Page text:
The following does not represent any official position of UNSW, CIAIR, or members of CIAIR.
After the swift response of the President of KAIST affirming that KAIST would not develop autonomous weapons and ensure meaningful human control, this boycott was called off.
Open Letter to Professor Sung-Chul Shin, President of KAIST from some leading AI researchers in 30 different countries
March 2018, Boycott of KAIST
As researchers and engineers working on artificial intelligence and robotics, we are greatly concerned by the opening of a "Research Center for the Convergence of National Defense and Artificial Intelligence" at KAIST in collaboration with Hanwha Systems, South Korea's leading arms company. It has been reported that the goals of this Center are to "develop artificial intelligence (AI) technologies to be applied to military weapons, joining the global competition to develop autonomous arms."
At a time when the United Nations is discussing how to contain the threat posed to international security by autonomous weapons, it is regrettable that a prestigious institution like KAIST looks to accelerate the arms race to develop such weapons. We therefore publicly declare that we will boycott all collaborations with any part of KAIST until such time as the President of KAIST provides assurances, which we have sought but not received, that the Center will not develop autonomous weapons lacking meaningful human control. We will, for example, not visit KAIST, host visitors from KAIST, or contribute to any research project involving KAIST.
If developed, autonomous weapons will be the third revolution in warfare. They will permit war to be fought faster and at a scale greater than ever before. They have the potential to be weapons of terror. Despots and terrorists could use them against innocent populations, removing any ethical restraints. This Pandora's box will be hard to close if it is opened. As with other technologies banned in the past like blinding lasers, we can simply decide not to develop them. We urge KAIST to follow this path, and work instead on uses of AI to improve and not harm human lives.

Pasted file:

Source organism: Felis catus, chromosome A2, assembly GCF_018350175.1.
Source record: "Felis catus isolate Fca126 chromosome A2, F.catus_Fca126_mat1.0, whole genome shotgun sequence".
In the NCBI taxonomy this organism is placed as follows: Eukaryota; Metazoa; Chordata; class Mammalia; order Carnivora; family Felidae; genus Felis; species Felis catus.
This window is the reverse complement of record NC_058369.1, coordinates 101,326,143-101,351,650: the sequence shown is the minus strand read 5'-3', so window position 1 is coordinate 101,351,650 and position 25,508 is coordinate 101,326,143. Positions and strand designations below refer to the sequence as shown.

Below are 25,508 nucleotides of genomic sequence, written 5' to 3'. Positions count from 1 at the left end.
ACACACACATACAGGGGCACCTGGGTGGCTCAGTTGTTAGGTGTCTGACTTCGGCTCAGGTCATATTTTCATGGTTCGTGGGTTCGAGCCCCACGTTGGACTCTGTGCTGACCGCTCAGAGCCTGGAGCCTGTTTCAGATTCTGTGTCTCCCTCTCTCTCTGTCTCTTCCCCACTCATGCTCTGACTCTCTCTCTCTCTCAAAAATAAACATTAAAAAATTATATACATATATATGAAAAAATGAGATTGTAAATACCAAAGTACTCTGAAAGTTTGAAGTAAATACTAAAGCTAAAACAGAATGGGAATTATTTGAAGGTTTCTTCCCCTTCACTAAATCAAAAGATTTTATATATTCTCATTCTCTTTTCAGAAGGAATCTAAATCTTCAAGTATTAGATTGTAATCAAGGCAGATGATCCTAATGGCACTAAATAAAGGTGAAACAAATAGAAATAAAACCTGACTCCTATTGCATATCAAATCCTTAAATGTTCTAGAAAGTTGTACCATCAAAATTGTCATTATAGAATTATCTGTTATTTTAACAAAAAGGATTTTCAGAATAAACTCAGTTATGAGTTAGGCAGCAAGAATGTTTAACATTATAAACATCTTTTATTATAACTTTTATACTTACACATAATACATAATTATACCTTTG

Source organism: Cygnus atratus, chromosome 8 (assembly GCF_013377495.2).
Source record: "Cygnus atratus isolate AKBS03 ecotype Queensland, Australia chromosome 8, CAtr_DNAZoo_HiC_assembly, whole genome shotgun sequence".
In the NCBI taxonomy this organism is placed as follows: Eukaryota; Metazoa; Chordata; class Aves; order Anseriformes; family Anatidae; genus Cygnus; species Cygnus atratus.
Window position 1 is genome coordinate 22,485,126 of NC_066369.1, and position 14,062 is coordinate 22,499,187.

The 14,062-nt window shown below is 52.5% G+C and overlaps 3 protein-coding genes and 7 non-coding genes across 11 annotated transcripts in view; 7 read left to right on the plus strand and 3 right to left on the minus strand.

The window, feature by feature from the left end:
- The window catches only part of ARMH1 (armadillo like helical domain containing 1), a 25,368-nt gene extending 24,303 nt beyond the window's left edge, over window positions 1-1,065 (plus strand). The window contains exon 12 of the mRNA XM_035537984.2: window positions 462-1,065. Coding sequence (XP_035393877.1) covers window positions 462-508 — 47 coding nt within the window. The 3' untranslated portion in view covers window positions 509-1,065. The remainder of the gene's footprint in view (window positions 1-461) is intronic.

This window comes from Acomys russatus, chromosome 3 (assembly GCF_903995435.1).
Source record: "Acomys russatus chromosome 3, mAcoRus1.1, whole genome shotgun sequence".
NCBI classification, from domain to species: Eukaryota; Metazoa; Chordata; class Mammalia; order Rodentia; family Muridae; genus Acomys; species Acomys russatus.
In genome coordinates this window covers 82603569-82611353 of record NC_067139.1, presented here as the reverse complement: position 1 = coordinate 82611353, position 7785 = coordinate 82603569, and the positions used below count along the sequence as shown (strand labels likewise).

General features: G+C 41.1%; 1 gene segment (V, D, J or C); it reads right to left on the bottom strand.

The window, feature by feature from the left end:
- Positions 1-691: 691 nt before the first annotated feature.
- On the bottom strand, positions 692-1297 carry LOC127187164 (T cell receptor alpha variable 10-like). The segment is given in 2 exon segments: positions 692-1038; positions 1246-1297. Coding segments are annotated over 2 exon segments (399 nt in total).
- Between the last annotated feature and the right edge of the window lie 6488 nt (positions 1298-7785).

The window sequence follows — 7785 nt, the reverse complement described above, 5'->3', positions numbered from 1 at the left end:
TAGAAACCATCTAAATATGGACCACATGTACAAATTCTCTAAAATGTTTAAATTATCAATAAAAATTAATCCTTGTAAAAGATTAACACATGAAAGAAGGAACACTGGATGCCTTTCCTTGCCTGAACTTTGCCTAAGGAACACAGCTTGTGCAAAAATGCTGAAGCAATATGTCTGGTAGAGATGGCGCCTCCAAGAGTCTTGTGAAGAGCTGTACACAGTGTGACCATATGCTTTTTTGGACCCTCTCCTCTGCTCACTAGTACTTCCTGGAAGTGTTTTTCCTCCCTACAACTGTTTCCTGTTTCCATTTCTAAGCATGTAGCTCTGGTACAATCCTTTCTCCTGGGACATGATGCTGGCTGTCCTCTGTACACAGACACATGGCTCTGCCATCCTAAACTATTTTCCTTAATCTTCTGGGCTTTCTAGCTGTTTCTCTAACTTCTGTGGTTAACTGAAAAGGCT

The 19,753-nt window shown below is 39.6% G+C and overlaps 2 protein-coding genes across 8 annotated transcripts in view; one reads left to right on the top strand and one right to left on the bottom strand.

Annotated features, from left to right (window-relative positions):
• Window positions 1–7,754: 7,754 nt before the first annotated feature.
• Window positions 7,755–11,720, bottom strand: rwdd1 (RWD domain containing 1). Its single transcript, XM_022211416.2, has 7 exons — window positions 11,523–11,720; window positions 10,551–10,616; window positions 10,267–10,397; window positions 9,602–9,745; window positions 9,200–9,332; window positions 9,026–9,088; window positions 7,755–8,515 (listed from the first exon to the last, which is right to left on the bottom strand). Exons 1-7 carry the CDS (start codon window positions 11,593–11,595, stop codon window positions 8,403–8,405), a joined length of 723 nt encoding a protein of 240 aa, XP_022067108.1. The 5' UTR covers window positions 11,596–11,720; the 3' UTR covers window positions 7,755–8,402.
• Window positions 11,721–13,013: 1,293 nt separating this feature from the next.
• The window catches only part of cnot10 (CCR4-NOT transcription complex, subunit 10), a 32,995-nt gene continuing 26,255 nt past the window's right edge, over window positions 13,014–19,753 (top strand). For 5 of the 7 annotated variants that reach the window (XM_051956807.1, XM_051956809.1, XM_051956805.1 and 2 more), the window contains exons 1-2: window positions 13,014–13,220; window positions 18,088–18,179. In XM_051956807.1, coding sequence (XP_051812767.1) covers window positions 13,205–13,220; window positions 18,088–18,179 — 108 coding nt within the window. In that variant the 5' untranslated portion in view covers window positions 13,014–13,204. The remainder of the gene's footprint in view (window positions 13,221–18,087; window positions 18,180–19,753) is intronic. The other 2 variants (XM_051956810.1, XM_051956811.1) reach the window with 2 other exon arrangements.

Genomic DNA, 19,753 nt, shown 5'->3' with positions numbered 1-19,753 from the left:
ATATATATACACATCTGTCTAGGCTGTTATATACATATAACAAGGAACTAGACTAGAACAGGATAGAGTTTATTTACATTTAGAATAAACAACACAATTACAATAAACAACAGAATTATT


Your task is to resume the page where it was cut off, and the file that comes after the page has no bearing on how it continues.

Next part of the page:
- Alphabetically by country, then by family name.
- Prof. Toby Walsh, USNW Sydney, Australia.
- Prof. Mary-Anne Williams, University of Technology Sydney, Australia.
- Prof. Thomas Either, TU Wein, Austria.
- Prof. Paolo Petta, Austrian Research Institute for Artificial Intelligence, Austria.
- Prof. Maurice Bruynooghe, Katholieke Universiteit Leuven, Belgium.
- Prof. Marco Dorigo, Université Libre de Bruxelles, Belgium.
- Prof. Luc De Raedt, Katholieke Universiteit Leuven, Belgium.
- Prof. Andre C. P. L. F. de Carvalho, University of São Paulo, Brazil.
- Prof. Yoshua Bengio, University of Montreal, scientific director of MILA, co-founder of Element AI, Canada.
- Prof. Geoffrey Hinton, University of Toronto, Canada.
- Prof. Kevin Leyton-Brown, University of British Columbia, Canada.
- Prof. Csaba Szepesvari, University of Alberta, Canada.
- Prof. Zhi-Hua Zhou,Nanjing University, China.
- Prof. Thomas Bolander, Danmarks Tekniske Universitet, Denmark.
- Prof. Malik Ghallab, LAAS-CNRS, France.
- Prof. Marie-Christine Rousset, University of Grenoble Alpes, France.
- Prof. Wolfram Burgard, University of Freiburg, Germany.
- Prof. Bernd Neumann, University of Hamburg, Germany.
- Prof. Bernhard Schölkopf, Director, Max Planck Institute for Intelligent Systems, Germany.
- Prof. Manolis Koubarakis, National and Kapodistrian University of Athens, Greece.
- Prof. Grigorios Tsoumakas, Aristotle University of Thessaloniki, Greece.
- Prof. Benjamin W. Wah, Provost, The Chinese University of Hong Kong, Hong Kong.
- Prof. Dit-Yan Yeung, Hong Kong University of Science and Technology, Hong Kong.
- Prof. Kristinn R. Thórisson, Managing Director, Icelandic Institute for Intelligent Machines, Iceland.
- Prof. Barry Smyth, University College Dublin, Ireland.
- Prof. Diego Calvanese, Free University of Bozen-Bolzano, Italy.
- Prof. Nicola Guarino, Italian National Research Council (CNR), Trento, Italy.